Sunday, February 11, 2007

kidney allocation debate

Recently, there have been changes to the way kidneys are going to be allocated. More precisely, the way people will be listed will be changed. They are going to change it from "length of time" on the list (i.e., the longer you've been waiting, the higher up you are) to how well you'll survive after the transplant.

Now I am all about this. Right before my transplant the lung allocation system was changed to be this way. That way the "sickest" patients could be priority. I was #1 on the AB+ list.

Transplant allocation is a fine line; you have to be sick enough to need one, but healthy/strong enough to survive the actual surgery and rehab. I had to go through pulmonary rehab before my transplant so that I could survive the rigorous after effects of a major surgery. Some people aren't healthy enough or didn't take good enough care of themselves before to qualify. A host of psychological, physical and social factors go into deciding who makes a good transplant candidate, because there are so few organs to go around. With every transplant, you want to make sure that you are giving to a person who will: 1) survive the operation 2) follow the very strict regimen post transplant 3) have a support system in place to help you follow this regime 4) and make sure that you can psychologically handle all the changes that will happen post transplant. Some people can't. Some people, believe it or not, have made their entire lives about being sick. It has defined them. They can't do anything else. They didn't finish high school, didn't go to college, don't have a job. Believe me, I know people like this. Or, coversly, they decided they were going to live fast since they would "die young" and have four babies by different boys, don't take care of themselves, and are on the fast track to hospice. I also know people like this. They are not good transplant candidates because they never adjusted to living a real life with their illnesses to begin with.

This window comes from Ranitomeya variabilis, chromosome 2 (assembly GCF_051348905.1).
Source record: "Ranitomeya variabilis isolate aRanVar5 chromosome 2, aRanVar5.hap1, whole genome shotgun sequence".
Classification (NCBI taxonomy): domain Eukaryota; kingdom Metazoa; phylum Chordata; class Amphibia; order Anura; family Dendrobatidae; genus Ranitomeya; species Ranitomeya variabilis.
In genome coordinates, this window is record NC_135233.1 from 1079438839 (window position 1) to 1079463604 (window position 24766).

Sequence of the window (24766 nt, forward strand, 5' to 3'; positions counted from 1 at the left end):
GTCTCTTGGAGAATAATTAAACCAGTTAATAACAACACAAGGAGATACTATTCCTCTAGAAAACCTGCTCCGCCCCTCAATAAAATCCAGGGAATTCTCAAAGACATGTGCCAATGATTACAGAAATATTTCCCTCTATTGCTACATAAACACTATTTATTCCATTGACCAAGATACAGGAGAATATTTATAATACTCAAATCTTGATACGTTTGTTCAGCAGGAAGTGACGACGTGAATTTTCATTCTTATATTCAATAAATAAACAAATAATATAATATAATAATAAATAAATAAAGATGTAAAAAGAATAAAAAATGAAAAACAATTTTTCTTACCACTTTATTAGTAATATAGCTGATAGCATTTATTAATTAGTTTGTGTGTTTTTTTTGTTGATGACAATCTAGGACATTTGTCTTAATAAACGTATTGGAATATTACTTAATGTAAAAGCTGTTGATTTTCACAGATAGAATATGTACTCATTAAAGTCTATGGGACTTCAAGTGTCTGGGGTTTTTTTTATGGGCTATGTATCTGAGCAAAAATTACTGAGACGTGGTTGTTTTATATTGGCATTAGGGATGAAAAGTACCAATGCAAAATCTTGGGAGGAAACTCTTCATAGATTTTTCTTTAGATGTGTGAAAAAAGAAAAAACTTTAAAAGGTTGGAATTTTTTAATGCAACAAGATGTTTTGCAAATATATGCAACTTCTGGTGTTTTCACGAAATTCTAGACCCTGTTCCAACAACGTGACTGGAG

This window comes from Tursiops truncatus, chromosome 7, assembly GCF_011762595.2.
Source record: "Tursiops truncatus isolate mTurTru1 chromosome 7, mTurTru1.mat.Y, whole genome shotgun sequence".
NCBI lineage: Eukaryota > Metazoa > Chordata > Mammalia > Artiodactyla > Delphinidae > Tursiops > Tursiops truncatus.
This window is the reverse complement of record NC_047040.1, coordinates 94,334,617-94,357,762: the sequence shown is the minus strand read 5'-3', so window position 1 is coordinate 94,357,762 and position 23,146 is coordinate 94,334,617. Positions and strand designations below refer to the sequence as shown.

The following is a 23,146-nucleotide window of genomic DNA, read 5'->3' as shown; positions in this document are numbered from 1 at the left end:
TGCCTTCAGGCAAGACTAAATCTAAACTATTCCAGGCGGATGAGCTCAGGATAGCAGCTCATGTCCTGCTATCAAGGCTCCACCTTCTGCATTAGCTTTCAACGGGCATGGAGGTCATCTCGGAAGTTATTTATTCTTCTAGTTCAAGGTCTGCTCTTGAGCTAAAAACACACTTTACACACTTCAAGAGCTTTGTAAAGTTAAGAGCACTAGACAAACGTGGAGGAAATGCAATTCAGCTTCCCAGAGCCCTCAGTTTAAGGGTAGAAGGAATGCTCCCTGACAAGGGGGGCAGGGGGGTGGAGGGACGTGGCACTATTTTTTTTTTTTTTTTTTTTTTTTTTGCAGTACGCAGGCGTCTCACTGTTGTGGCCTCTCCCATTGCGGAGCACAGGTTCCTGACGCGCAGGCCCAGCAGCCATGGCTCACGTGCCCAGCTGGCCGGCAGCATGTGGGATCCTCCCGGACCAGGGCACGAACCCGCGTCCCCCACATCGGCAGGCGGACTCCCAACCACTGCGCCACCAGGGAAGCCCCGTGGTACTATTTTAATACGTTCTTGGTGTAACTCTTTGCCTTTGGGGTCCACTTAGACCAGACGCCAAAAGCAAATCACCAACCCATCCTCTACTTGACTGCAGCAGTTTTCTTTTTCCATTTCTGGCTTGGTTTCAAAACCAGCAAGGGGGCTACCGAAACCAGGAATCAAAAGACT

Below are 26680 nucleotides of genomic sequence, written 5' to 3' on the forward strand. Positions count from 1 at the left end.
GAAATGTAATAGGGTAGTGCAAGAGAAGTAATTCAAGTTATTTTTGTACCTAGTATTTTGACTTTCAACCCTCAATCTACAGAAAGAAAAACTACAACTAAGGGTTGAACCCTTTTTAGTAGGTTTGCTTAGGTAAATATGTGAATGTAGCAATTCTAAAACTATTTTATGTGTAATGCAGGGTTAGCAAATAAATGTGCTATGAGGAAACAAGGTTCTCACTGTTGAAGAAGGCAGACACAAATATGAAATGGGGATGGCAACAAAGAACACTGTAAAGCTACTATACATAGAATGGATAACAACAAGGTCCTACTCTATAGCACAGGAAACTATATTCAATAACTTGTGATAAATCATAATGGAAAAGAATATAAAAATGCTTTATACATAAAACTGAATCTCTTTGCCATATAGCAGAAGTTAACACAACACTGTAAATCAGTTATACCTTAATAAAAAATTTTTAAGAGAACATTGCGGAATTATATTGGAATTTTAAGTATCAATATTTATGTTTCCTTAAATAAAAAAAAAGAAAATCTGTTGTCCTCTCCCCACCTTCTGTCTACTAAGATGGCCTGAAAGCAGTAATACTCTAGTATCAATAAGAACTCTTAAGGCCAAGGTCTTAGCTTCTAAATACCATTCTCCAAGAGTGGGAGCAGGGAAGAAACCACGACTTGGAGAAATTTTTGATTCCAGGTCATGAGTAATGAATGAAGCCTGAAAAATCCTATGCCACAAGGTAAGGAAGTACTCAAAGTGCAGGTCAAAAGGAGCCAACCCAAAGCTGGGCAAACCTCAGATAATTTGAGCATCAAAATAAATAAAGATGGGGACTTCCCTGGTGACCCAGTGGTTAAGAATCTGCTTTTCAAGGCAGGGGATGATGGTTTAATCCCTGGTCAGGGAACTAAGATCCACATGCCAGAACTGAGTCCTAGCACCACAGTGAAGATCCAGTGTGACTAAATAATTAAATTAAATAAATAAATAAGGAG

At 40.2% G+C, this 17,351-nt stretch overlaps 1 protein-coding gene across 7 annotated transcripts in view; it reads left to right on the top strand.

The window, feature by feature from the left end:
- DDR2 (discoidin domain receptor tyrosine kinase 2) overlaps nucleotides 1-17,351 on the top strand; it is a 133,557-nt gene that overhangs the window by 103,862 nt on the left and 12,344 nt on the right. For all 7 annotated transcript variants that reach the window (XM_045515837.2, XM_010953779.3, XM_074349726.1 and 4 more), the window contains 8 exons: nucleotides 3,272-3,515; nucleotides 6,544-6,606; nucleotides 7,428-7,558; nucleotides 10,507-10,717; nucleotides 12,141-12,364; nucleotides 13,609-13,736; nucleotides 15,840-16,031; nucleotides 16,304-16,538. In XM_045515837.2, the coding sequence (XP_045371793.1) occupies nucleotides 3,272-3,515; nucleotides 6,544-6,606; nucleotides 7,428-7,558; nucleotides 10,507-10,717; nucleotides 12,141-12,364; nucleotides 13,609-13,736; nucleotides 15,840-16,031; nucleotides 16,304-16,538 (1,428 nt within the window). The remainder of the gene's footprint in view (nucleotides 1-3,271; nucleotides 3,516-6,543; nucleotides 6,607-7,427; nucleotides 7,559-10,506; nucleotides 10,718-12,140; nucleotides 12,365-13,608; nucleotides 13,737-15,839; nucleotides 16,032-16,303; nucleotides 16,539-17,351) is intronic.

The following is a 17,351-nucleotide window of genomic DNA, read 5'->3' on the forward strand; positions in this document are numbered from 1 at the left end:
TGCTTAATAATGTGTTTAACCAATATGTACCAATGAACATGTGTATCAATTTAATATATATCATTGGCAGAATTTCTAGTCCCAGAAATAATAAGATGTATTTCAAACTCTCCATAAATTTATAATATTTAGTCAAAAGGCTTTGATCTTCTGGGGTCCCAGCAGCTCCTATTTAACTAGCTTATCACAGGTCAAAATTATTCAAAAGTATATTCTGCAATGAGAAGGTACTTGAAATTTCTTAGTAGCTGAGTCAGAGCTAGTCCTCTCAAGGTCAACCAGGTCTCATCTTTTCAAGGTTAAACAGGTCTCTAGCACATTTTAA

Some people talk about how organs sohuld go to "children or young adults". Well, OK. Or that by changing it to sickest/most likely to survive, old people won't have a chance. The thing is, medically, someone always has an edge. No one is equal. It doesn't matter how much money you have, who you are, or what you do. Medically, someone is ahead. Someone is always a better match. And in transplant medicine, you want the best match possible for the transplant to succeed. Dr. A used to talk about finding "optimal" organs for me. This is a delicate science. By putting someone who is not medically capable of handling the surgery and its after effects, you're not only putting the recipient's life in danger, but you are also, in effect, denying someone who is a better match for the organ the chance at life. You're sort of "wasting" the organ. I know that sounds callous, but it's true. 18 people die every day waiting for an organ. We need to make sure that the best candidates are getting them. Yes I can say that because I got mine. But still, it's true.

So many people are ignorant of this aspect of transplantation. They still think it's about money, or status, or prestige. The only "status" that matters is your medical status: blood type, tissue type, height, weight, and various other factors depending on the particular organ. It's not about the money. It's about the person who is medically right for the organ.

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